California Foundation for Agriculture in the Classroom website

Life lab website

Suggest other resources here.

Enjoy this? Please share it and comment below even if only to say "Hi!"

You might also be interested in Donna’s other work as National Science News Examiner, Long Beach Urban Agriculture Examiner and founder and executive director of Long Beach Grows.

Copyright © 2011 Donna Marykwas; All rights reserved.

Tuesday, March 1, 2011

Creating Livable Communities in Long Beach on this evening’s City Council agenda

Long Beach City Council meets this evening beginning at 5:00 PM. Council Chambers are located in City Hall building at 333 West Ocean Boulevard. The 16th agenda item out of 27 total is a

“Recommendation to request City Manager to conduct community meetings to discuss ways that residents can become involved in making Long Beach a more livable, mobile and desirable place to live.”

Vice Mayor Suja Lowenthal, our 2nd district council representative, is co-sponsoring this  request for Creating Livable Communities, along with Councilman Robert Garcia of the 1st district, Gary DeLong of the 3rd district, and James Johnson of the 7th district. The idea, though, is that residents from ALL Long Beach Communities, not just those represented by the 1st, 2nd, 3rd, and 7th districts, be given the opportunity to become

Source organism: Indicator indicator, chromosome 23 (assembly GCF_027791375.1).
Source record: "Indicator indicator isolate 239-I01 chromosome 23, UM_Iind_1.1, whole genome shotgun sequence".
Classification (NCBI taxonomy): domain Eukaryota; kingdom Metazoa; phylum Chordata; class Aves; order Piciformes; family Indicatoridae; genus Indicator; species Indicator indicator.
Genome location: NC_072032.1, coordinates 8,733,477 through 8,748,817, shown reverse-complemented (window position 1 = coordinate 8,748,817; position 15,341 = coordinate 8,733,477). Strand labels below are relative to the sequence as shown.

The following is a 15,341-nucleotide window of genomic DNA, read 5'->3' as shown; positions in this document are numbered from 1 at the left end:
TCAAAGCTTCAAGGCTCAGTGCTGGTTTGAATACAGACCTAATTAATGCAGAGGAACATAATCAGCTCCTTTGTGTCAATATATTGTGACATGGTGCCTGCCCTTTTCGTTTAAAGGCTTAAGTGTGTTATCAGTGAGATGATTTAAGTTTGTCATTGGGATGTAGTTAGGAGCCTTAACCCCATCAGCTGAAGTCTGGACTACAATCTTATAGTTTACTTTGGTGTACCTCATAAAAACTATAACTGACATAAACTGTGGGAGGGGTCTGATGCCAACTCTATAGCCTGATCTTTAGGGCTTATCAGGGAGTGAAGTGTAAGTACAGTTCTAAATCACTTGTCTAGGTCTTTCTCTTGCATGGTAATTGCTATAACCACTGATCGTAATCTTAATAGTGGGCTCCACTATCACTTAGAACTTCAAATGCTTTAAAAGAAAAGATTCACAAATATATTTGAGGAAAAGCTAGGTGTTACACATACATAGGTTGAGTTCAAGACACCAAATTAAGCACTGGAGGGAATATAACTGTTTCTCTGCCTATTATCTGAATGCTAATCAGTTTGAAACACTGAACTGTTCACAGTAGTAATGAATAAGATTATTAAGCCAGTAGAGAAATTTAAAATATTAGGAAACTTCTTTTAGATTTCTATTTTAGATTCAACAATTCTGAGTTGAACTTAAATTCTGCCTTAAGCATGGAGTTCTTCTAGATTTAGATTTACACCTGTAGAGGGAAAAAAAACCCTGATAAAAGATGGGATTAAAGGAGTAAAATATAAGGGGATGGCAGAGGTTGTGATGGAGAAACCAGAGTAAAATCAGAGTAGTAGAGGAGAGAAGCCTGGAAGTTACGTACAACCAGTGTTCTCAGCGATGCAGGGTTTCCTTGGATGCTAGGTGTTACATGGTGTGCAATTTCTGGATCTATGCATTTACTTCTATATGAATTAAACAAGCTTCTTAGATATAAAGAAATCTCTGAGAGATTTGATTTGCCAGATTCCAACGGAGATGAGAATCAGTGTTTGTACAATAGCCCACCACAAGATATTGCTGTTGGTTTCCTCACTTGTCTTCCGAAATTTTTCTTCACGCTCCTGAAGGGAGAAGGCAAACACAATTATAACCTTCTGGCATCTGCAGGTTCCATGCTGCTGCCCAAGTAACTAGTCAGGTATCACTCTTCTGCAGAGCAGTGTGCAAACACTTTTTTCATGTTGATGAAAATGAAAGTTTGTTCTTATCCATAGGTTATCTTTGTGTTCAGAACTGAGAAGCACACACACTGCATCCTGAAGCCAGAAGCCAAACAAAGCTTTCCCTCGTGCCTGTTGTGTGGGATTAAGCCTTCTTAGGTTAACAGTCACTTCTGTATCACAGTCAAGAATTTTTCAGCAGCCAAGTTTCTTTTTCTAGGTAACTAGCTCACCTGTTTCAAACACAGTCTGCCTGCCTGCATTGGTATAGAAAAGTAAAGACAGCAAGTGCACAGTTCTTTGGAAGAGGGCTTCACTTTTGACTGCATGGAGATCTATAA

“more involved in the planning of local projects that enhance community character and reflect a broader group of citizens’ input” to create “more mobile, sustainable and livable communities.”

Tell your City Council representative to mandate this type of community dialogue, including not just a few community meetings but regular meetings on a continuing basis. If you don’t know who your City Council representative is, you can find out here. It is highly recommended that as many interested residents attend.

As an individual citizen of Long Beach, and as the founder and executive director of Long Beach Grows, I agvocate for and work towards a greener, healthier, more sustainable Long Beach that supports local food security through urban agriculture.

Urban agriculture is about building healthy communities in Long Beach. As is the case in San Francisco, the city of Long Beach should embrace urban agriculture into our culture’s mainstream approach towards food security.

A walkable and bicycle-friendly city is only livable if the people who walk and bicycle as their primary form of transportation have equal access to nutritious, affordable, real food. Urban agriculture within the city (not just peripheral to the city) and within all zoning districts will allow this to happen.

In addition to waiting to be heard at one of the community meetings, please voice your opinions here. What does a happier, healthier, more sustainable and livable Long Beach mean to you?

Enjoy this? Please share it and comment below even if only to say "Hi!"

You might also be interested in Donna’s other work as National Science News Examiner, Long Beach Urban Agriculture Examiner and founder and executive director of Long Beach Grows.

Copyright © 2011 Donna Marykwas; All rights reserved.